Wait Til You See What Black on Black Crime Is Really About
It’s a silly question on its face right? It’s obviously when a black person commits a crime against another black person. But why do we talk about it as opposed to other races committing crimes versus their own race or even blacks committing crimes against other races? Racism? Media Distortion? It’s just……….
While they are contributing factors, the overwhelming reason is that it is good business. We shape the news we see by what we watch, what we click, what we read, and what we listen to. It’s all tracked, and sponsorship, advertising, products and auxiliary services are sold based upon it. It’s hard to build, but not hard to maintain if you follow the existing model of giving people what they want whether it’s the Kardashians, Ferguson, The Royal Family, The L.A. Riots, Israel and Gaza, Robin Williams’ death, O.J. Simpson or Michael Jackson. If you aren’t consuming it, they’re not going to show it, broadcast it, air it etc. The coverage is wholly based on what it is you, the public, respond to.
What does this have to do with black on black crime? Well, black perpetrators of violent crimes (the more violent the better) are popular with the public. Given the fact that from 1976 to 2005, 94 percent of black victims were killed by black offenders (never mind the fact that racial exclusivity was also true for white victims of violent crime—86 percent of white victims were killed by white offenders), and you have your black on black crime “epidemic”. This is where the racism and the media distortion contribute to a solid business model.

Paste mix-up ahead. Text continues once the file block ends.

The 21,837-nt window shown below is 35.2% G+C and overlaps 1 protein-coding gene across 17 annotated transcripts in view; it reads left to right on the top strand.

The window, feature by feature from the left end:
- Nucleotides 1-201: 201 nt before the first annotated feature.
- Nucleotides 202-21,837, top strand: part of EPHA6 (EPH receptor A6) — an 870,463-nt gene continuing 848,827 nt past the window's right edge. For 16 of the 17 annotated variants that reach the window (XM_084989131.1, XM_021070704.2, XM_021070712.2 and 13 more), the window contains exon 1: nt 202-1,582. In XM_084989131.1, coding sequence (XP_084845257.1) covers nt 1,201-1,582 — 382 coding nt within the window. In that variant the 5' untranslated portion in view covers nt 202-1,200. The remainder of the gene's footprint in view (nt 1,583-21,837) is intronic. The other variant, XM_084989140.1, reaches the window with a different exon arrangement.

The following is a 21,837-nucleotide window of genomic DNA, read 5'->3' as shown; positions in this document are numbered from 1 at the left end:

The vast majority of media is owned by white people who employ other white people as reporters, anchors, writers, and other positions which typically encompass the power to affect story selection. The biases and prejudices of those people are reflected in media for marketing purposes or simply because they are picking and choosing stories from their perspective. If so, it would be reasonable to expect that racial and ethnic minorities (as members of subordinate populations) would be overrepresented as offenders in crime stories but underrepresented as victims.
Many white people view large minority populations as threatening to political ascendancy, finite economic resources, and freedom from minority-on-white crime. In light of this racial threat, some will protect their interests, resulting in more pronounced prejudice and discrimination in settings where minority populations are larger.
Often reflecting the world views of audiences, media is a good means by which some people can express claims for criminalization of members of groups perceived as encroaching upon their privileges. If so, this would be reflected in a greater representation of blacks and latinos as offenders (and whites as victims) in places with larger proportions of these minority groups.
The justice system takes crimes involving white victims, especially at the hands of non-whites, more seriously than those affecting other groups. Crimes against white victims are investigated with more intensity and punished more severely than crimes against victims of color.